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In Defense of a Daily Doughnut

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Old 05-26-2011, 05:19 PM   #1
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Default In Defense of a Daily Doughnut

I don't have enough posts to include a link, but google the title of this thread to see the article....

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Old 05-26-2011, 05:24 PM   #2
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There you go: http://health.yahoo.net/articles/men...daily-doughnut

I read this article, but I can't say that I agree. For me, if I have a donut, it really messes with my blood sugar and triggers a hunger that wouldn't normally be there had I just had something with protein and fiber for the same amount of calories. I do think that it would work for some, but not for everyone.
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Old 05-26-2011, 05:28 PM   #3
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I can't say I agree either. If I have a donut, it makes me crave more sugar immediately and will set me off on a binge more often than not because my brain goes "You've already blown your diet for the day so why not eat whatever you want and start again tomorrow". Very sad, because I've had to avoid them altogether and let me tell you, avoiding them does not make me crave them any less
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Old 05-26-2011, 05:52 PM   #4
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I agree with the guilt-elimination part, but I think that should be the main point of the article. I even agree that eliminating the "forbidden" mindset.

One of the biggest differences "this time" has been my dedication to guilt elimination. If I slip up, I'm not lazy, crazy, stupid or bad.

I also don't look at foods as "forbidden." Forbidden means someone is telling me I can't have it (which does sort of make me want it). When I don't look at foods as forbidden or "bad," it makes them less tempting.


I've never been a smoker. I've taken just enough puffs of cigarettes to know I don't like them. But I don't avoid cigarettes because I see them as forbidden to me. I don't like them, or what I know they're doing to my body.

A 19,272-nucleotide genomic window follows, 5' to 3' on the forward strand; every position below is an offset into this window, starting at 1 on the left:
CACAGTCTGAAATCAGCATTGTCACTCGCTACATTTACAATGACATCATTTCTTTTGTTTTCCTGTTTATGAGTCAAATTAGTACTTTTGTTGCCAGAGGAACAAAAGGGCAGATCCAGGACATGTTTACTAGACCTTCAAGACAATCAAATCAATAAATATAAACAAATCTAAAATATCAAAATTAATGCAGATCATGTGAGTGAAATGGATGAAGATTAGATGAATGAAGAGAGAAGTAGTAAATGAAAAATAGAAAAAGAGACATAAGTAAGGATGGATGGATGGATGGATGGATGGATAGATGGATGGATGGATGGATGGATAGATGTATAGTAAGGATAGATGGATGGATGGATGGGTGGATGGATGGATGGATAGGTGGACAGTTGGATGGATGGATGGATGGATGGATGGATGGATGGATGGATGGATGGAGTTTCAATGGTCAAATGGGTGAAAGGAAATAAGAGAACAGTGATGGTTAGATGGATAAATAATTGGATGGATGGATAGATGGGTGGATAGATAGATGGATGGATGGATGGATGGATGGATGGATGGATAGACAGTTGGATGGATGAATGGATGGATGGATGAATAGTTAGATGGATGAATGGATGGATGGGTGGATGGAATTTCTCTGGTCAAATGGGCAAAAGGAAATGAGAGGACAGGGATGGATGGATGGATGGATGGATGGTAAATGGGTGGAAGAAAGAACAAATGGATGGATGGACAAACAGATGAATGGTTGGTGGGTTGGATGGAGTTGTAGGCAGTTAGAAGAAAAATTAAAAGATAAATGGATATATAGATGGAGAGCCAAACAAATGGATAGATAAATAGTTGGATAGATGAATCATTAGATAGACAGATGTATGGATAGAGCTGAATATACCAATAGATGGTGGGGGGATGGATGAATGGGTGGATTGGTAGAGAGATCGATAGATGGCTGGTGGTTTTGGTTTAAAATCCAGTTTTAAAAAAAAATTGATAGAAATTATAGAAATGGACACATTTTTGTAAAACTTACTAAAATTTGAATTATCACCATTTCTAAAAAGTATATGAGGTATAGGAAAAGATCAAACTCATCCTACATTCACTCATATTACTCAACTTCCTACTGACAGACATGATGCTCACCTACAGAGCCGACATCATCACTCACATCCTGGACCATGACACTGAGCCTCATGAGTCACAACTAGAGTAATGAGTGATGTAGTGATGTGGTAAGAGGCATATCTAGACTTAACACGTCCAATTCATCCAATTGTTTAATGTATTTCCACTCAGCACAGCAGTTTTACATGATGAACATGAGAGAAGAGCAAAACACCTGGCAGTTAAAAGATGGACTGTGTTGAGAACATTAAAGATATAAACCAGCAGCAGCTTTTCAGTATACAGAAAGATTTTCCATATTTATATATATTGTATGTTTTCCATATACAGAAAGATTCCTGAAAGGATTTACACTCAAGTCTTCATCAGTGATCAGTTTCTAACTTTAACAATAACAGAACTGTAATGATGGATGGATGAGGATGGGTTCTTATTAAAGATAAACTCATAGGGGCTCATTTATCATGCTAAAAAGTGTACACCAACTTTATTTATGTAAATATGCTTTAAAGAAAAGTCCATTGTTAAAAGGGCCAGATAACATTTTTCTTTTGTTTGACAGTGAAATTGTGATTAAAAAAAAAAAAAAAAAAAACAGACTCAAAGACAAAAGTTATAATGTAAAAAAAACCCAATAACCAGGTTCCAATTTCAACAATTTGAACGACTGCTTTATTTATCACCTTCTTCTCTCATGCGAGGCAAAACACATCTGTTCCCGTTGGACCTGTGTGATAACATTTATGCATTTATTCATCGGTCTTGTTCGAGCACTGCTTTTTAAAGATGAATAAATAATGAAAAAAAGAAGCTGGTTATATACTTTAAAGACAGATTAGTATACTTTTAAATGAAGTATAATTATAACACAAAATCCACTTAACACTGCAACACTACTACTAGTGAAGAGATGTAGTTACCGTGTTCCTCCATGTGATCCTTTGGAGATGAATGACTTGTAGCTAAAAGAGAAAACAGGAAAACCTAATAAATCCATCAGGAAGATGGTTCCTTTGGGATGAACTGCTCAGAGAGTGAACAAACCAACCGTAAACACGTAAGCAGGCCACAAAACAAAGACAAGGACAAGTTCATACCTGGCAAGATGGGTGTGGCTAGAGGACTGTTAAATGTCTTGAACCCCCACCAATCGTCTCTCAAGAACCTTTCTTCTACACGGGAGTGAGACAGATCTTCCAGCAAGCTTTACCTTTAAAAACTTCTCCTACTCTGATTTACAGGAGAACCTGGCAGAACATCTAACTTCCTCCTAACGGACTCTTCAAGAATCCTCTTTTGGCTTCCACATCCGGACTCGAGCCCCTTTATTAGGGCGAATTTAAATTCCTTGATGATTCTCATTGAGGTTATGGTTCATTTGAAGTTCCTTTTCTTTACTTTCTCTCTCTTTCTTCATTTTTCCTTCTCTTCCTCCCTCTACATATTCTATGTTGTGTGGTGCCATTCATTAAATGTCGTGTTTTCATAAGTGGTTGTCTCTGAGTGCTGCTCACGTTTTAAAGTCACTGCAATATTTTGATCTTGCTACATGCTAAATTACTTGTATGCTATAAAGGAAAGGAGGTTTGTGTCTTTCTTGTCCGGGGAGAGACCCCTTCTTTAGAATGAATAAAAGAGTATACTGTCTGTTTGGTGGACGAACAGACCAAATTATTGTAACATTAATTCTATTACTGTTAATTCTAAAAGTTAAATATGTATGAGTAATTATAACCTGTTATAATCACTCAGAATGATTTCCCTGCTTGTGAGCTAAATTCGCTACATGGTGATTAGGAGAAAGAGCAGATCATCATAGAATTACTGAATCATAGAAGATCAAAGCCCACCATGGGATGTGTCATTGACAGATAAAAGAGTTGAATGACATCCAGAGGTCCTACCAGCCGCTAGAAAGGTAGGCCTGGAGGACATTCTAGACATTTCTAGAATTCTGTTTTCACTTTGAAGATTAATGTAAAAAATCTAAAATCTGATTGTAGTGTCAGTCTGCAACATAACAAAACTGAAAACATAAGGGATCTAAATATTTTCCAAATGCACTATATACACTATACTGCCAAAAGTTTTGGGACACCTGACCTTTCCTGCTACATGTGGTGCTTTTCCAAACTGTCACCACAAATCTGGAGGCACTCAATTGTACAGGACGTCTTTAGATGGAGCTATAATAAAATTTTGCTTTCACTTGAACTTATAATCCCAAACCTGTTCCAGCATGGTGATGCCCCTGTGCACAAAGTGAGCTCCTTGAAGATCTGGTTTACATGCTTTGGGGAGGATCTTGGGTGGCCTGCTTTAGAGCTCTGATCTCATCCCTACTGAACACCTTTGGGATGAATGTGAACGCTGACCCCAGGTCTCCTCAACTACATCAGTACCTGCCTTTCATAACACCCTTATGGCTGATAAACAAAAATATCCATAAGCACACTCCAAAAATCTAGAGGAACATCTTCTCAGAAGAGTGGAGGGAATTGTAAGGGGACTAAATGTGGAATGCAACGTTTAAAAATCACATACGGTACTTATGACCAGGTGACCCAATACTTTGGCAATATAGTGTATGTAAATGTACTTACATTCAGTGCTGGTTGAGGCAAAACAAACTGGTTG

Even as a kid, I avoided donuts on an empty stomach (which meant breakfast was out) not because I was fat and they were forbidden, but because they made me nauseous (I probably had blood sugar issues even then).

I've learned that some foods make me sick or cause skin issues. I view these foods almost as allergens (even though I'm not sure actual allergies are involved). I could eat them, but if I did I would suffer unfortunate consequences so I choose not to. And if I do eat them, either out of impulse or planning, I will have to deal with consequences but guilt is not one of them. "Duh, why did I do that" does cross my mind, but I don't allow guilt, because guilt does seem to trigger the all/nothing "I've blown it I might as well binge" mentality that is counterproductive.

I do try to stay away from saying or thinking "I can't eat x ..." and substitute it with "I choose not to eat x..."

For me, it's about looking at super high-carb foods as "not good for me," rather than "bad" because "bad" makes me feel bad/naughty/guilty for eating them.

I don't see eating, or even overeating and obesity as "bad" in that sense. I think it's important to take the value judgement out of the process.

I do think that taking the "bad" out of eating does help the process of losing weight.
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Old 05-26-2011, 07:55 PM   #5
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I don't think we have to eliminate any particular food, even doughnuts, to be healthy and slim.

But obviously there are many of us who can't just have certain foods, not because that food itself is necessarily damaging, but because it makes us falter in our control. I am definitely in that group.

If you can have a doughnut and leave it at that there's no reason not to.

I get surprised all the time by nutrition facts, like that if I have the salad at mcdonalds with the dressing I may as well have had a quarter pounder. A regular doughnut is only around 250 calories. My healthy breakfast has about that many anyway, so calorically there isn't really a difference. The problem is that after a doughnut I want to eat the entire box.
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Old 05-26-2011, 11:57 PM   #6
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“If you give yourself permission to eat something, it’s less forbidden and you’ll want it less,” says Kronberg

This statement is most of the reason why I was 100 lbs. overweight. I never denied myself anything, and it certainly didn't make me want food less.
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Old 05-27-2011, 12:35 AM   #7
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I get and agree with the author's message, but this doesn't work for me. Junk food, cocaine - easier to have none than to have just a little.
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Old 05-27-2011, 12:43 AM   #8
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Quote:
Originally Posted by kait628 View Post
I can't say I agree either. If I have a donut, it makes me crave more sugar immediately and will set me off on a binge more often than not because my brain goes "You've already blown your diet for the day so why not eat whatever you want and start again tomorrow". Very sad, because I've had to avoid them altogether and let me tell you, avoiding them does not make me crave them any less
You and I are exactly alike! I learned awhile back that it was easier for me to not indulge than it was to try and stop.
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